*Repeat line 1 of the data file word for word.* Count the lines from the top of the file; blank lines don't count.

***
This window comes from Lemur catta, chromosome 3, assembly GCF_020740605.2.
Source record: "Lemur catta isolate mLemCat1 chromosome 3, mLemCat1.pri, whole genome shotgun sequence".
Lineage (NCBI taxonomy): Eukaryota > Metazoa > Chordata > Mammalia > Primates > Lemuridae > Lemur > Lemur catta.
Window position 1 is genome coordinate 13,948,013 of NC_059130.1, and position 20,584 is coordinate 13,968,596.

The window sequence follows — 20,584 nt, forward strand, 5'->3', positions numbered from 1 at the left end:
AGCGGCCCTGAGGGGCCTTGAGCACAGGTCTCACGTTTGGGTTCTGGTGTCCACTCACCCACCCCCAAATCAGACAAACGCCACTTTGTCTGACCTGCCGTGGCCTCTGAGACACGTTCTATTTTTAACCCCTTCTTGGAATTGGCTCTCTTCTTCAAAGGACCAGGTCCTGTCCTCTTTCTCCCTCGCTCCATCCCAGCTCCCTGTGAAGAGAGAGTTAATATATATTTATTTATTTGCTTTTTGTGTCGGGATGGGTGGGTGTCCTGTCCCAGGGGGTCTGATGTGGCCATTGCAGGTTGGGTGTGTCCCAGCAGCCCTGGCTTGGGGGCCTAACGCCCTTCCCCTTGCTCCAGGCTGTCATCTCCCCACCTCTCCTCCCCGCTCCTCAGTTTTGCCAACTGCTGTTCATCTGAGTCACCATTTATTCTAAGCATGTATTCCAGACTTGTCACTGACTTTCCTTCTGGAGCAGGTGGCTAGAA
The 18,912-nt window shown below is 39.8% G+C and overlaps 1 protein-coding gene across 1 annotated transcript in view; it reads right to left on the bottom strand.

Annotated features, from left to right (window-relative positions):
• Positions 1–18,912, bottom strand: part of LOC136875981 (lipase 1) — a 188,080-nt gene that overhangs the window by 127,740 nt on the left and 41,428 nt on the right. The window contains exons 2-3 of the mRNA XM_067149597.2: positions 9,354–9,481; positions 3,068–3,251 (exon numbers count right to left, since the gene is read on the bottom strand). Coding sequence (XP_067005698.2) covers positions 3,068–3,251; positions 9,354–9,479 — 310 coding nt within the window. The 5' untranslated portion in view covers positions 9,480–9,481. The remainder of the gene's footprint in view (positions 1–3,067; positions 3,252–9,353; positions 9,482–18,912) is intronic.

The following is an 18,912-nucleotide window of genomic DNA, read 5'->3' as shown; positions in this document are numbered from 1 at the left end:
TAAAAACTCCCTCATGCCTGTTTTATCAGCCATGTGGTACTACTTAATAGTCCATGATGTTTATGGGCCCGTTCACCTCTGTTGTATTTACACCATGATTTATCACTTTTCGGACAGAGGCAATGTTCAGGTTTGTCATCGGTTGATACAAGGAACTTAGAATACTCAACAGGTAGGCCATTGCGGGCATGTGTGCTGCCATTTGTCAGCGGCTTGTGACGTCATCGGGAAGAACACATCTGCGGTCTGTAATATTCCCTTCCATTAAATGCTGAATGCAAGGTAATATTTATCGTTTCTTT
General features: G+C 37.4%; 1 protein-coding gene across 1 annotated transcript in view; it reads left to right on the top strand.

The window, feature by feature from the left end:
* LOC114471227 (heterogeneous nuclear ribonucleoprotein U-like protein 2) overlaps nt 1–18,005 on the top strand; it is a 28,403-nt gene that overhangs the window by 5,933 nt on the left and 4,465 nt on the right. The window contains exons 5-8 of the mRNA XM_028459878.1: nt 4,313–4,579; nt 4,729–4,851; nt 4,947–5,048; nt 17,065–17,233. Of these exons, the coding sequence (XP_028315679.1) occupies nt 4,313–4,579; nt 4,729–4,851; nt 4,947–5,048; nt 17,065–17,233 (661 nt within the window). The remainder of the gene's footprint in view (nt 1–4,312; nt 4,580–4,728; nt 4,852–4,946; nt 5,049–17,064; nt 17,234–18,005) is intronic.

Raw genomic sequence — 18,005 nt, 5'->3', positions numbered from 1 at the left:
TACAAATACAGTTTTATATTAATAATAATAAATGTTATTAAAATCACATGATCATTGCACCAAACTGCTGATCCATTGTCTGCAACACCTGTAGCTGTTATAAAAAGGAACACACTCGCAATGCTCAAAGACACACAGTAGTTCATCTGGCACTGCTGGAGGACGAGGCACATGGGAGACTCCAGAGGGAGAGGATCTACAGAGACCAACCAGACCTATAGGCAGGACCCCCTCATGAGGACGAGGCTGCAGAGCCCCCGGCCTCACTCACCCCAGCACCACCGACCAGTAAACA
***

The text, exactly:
This window comes from Lemur catta, chromosome 3, assembly GCF_020740605.2.